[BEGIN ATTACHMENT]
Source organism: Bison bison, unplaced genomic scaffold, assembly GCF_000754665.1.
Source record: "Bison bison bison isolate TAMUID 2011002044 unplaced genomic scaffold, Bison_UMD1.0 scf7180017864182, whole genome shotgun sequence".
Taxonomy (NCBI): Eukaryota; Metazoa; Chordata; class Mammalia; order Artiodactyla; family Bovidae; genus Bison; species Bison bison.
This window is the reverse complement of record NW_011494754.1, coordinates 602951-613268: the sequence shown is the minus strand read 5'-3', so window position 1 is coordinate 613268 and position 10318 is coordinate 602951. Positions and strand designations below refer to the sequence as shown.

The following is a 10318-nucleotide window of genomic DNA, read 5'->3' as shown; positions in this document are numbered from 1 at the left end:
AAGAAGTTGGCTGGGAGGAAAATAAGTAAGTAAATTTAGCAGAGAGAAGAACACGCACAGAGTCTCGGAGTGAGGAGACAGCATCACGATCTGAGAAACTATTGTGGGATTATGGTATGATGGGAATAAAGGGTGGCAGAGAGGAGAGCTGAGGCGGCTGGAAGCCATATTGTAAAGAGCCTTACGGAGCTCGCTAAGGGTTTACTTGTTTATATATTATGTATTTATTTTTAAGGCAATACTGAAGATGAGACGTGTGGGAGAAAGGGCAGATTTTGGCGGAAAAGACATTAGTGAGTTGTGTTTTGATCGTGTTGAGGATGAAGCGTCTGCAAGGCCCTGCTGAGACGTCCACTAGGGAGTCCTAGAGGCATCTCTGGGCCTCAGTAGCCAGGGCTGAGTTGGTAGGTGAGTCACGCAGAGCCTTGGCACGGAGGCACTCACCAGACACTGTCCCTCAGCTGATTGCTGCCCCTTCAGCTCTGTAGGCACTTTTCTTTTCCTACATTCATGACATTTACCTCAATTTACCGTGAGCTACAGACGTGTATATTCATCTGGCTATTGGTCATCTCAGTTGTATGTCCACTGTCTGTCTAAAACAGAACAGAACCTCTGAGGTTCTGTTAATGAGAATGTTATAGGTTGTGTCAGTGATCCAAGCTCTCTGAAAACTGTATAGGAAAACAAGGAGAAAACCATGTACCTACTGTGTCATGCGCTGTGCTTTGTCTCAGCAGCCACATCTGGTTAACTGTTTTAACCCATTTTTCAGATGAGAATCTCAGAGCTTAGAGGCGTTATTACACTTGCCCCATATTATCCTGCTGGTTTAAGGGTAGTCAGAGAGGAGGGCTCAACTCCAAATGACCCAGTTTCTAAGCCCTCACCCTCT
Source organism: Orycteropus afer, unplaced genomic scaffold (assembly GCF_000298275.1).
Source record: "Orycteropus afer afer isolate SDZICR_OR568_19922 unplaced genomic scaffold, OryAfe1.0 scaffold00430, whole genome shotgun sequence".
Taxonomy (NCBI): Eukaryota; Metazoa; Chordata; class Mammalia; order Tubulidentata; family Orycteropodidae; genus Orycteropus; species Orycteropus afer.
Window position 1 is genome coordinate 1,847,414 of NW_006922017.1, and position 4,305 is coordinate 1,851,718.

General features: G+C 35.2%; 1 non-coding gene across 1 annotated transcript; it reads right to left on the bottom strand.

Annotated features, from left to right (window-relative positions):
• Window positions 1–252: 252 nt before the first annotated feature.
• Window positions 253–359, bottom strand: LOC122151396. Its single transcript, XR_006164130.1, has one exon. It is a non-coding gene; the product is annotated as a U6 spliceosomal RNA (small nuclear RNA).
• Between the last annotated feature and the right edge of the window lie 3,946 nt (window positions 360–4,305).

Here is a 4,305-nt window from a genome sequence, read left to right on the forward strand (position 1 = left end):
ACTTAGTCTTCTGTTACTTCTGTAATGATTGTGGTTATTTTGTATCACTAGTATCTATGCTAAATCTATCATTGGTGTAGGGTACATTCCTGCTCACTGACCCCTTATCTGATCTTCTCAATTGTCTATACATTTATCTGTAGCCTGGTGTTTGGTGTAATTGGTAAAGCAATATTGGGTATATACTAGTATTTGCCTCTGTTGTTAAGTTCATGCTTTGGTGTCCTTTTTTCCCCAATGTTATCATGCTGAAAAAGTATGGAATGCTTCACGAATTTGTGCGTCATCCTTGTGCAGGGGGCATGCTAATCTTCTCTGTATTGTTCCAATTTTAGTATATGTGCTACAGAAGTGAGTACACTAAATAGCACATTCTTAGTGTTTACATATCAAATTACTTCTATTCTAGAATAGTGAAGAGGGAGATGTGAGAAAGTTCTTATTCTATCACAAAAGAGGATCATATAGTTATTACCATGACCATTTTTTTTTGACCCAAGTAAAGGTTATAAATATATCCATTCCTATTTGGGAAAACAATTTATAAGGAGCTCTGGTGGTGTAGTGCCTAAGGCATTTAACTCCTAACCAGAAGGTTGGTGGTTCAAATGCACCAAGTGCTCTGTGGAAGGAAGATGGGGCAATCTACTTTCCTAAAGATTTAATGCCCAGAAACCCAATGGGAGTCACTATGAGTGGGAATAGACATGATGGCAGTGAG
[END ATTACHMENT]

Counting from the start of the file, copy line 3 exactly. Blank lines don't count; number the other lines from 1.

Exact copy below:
Taxonomy (NCBI): Eukaryota; Metazoa; Chordata; class Mammalia; order Artiodactyla; family Bovidae; genus Bison; species Bison bison.